WASHINGTON – Here we go again.
Democratic National Committee Chairman Terry McAuliffe, long-time fund-raising pal of ex-President Clinton, told a whopper Sunday about his old boss on ABC’s “This Week,” while attacking President Bush as part of a GOP-bashing campaign before the midterm elections.
McAuliffe maintained that, unlike Bush, Clinton took the high ground and didn’t “blame his predecessors” for the economic woes he inherited in 1993.
DNC Chairman Terry McAuliffe
“There are 1.6 million Americans today who have lost their jobs since George Bush became president. And what does this administration do? All they do is blame others,” he told ABC’s Sam Donaldson.
“When Bill Clinton became president, he had a 7 percent unemployment rate. We were in a recession (and) he had the largest budget deficit in the history of our country,” McAuliffe went on.
“Did he blame his predecessors?” he said. “No, he got to work. He brought Democrats, Republicans together.”
His statement is demonstrably untrue, yet Donaldson left it unchallenged and quickly moved on to the next question (“Let’s talk about your party, the Democratic Party. Joe Lieberman …”).
Lexis-Nexis – the database that archives old media articles and transcripts of speeches and press conferences going back decades – doesn’t have as short a memory as Donaldson or McAuliffe.
Here are just a few of the many complaints that Clinton, as both president and candidate, made about what he called the “failed” economic policies of his Republican predecessors, Presidents Bush and Reagan (who, it should be noted, implemented markedly different fiscal policies during their terms, despite Clinton’s attempt to link them together as one seamless policy over their combined 12 years).
- “Twenty-one months ago, I moved to Washington. Remember the challenges we faced when I went there? We’d had four years of the slowest economic growth since the Great Depression, four years in which Pennsylvania lost 8,300 jobs,” Clinton reminded party faithful at an Oct. 31, 1994, fund-raiser for Pennsylvanian Democratic candidates.
“We were dealing with 12 years of trickle-down Reaganomics, which exploded our deficits and sent our jobs overseas, and divided our people,” Clinton added.
- Clinton piled it on a month later in a Dec. 2, 1994, speech to the National League of Cities: “We’ve worked too hard to build an economic recovery and a job strategy, and to reduce this deficit that 12 years of irresponsible, explosive spending left us.”
- Clinton had kicked off the year with the same negative theme, lecturing Republicans in Congress in his Jan. 25, 1994, State of the Union speech: “For the 12 years of trickle-down economics, we built a false prosperity on a hollow basis.
“Our national debt quadrupled,” he added. “From 1989 to 1992, we experienced the slowest growth in a half-century.”
- On July 28, 1993, Clinton told reporters gathered at the White House: “For 12 years, we have followed a path that worked in the short run, but caused us great grief in the long time – and that is supply-side economics, which basically says we’re going to cut taxes and increase spending.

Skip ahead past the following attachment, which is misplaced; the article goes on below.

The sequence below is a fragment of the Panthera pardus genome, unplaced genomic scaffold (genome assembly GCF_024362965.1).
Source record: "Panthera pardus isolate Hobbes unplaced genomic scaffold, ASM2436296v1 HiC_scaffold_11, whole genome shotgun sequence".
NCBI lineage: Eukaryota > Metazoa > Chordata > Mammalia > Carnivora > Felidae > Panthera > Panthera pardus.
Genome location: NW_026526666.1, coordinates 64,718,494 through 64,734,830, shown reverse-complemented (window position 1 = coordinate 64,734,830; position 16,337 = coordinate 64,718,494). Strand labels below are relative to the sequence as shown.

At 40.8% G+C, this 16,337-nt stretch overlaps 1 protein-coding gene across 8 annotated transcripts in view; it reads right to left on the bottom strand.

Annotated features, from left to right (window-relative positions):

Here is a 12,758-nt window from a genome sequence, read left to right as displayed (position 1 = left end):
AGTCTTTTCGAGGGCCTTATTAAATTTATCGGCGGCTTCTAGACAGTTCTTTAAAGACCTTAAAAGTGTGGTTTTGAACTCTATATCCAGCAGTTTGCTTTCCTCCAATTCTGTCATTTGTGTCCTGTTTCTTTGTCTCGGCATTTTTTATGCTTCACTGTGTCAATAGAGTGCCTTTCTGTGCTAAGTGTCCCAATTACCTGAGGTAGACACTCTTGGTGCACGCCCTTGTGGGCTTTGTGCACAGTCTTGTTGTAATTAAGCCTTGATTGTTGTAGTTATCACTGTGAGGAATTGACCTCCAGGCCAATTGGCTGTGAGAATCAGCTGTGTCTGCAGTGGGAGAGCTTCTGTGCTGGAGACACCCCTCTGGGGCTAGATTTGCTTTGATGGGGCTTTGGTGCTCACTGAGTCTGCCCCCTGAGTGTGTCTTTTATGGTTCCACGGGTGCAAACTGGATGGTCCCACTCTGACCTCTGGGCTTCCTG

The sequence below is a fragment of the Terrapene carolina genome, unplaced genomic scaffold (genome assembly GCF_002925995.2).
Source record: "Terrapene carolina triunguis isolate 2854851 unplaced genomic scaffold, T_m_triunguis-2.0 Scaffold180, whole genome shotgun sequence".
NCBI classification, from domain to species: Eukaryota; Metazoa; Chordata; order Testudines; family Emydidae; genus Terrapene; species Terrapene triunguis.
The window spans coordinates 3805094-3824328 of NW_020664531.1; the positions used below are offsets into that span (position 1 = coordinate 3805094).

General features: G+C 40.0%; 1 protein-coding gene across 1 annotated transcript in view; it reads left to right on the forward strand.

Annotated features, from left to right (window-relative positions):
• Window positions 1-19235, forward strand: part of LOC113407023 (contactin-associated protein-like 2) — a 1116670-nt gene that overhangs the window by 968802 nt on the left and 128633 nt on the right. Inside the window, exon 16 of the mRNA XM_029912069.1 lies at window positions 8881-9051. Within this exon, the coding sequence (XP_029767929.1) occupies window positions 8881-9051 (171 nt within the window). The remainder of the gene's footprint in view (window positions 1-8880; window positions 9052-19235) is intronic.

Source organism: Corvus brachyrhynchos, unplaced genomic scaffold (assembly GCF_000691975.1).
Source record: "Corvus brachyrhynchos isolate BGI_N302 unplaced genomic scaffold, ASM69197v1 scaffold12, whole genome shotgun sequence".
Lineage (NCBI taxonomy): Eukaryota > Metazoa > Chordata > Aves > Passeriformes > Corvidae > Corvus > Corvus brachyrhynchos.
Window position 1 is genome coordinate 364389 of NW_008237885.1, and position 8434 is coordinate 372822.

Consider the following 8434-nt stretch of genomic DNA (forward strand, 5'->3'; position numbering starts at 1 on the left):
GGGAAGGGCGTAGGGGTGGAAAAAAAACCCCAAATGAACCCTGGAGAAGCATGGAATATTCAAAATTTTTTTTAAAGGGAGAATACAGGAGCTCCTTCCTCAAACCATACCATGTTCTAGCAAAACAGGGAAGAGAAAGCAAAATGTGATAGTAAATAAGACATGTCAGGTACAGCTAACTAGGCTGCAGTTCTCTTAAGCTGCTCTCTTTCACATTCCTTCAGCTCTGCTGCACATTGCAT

“It took us from a $1 (trillion) to a $4 trillion debt (and) a huge deficit,” he added.
- On July 17, 1992, candidate Clinton told a crowd outside his hotel in York, Pa.: “We are in the grip of a failed economic program.”
“Trickle-down has had 12 years,” he added. “I’m tired of it. We’re not going to do the same thing for four more years.”
- In announcing his candidacy in Little Rock, Ark., on Oct. 3, 1991, Clinton said: “For 12 years, the Republicans have been telling us at the national level that America’s problems are not their problems. They have washed their hands of responsibility for the economy.”
- Then there’s Clinton’s statements in his “Putting People First” campaign pamphlet: “For twelve years, the driving idea behind American economic policy has been cutting taxes on the richest individuals and corporations and hoping that their new wealth would ‘trickle down’ to the rest of us.
“This policy has failed,” he said. “The Republicans in Washington have compiled the worst economic record in 50 years.”
Of course, the 1990-91 recession was one of the mildest on record. In fact, Clinton inherited an economy that was rebounding at a brisk 5.4 percent
pace in the last quarter of 1992.
Moreover, the large deficit he inherited was actually an overly pessimistic Bush administration projection
based on estimated slower revenues from the recession and estimated higher spending from the savings-and-loan bailout. Clinton benefited from
positive surprises on both fronts (although he conveniently kept his predecessor’s unrealistic budget
projections as a yardstick).
Referring to other incendiary statements McAuliffe made about Bush in a DNC speech over the weekend,
Republican National Committee Chairman Marc Racicot said his counterpart is prone to “hyperbole,” but stopped short of calling him dishonest.
“He is incredibly inaccurate,” he told the Sean Hannity radio show Monday, “and sometimes almost reckless.”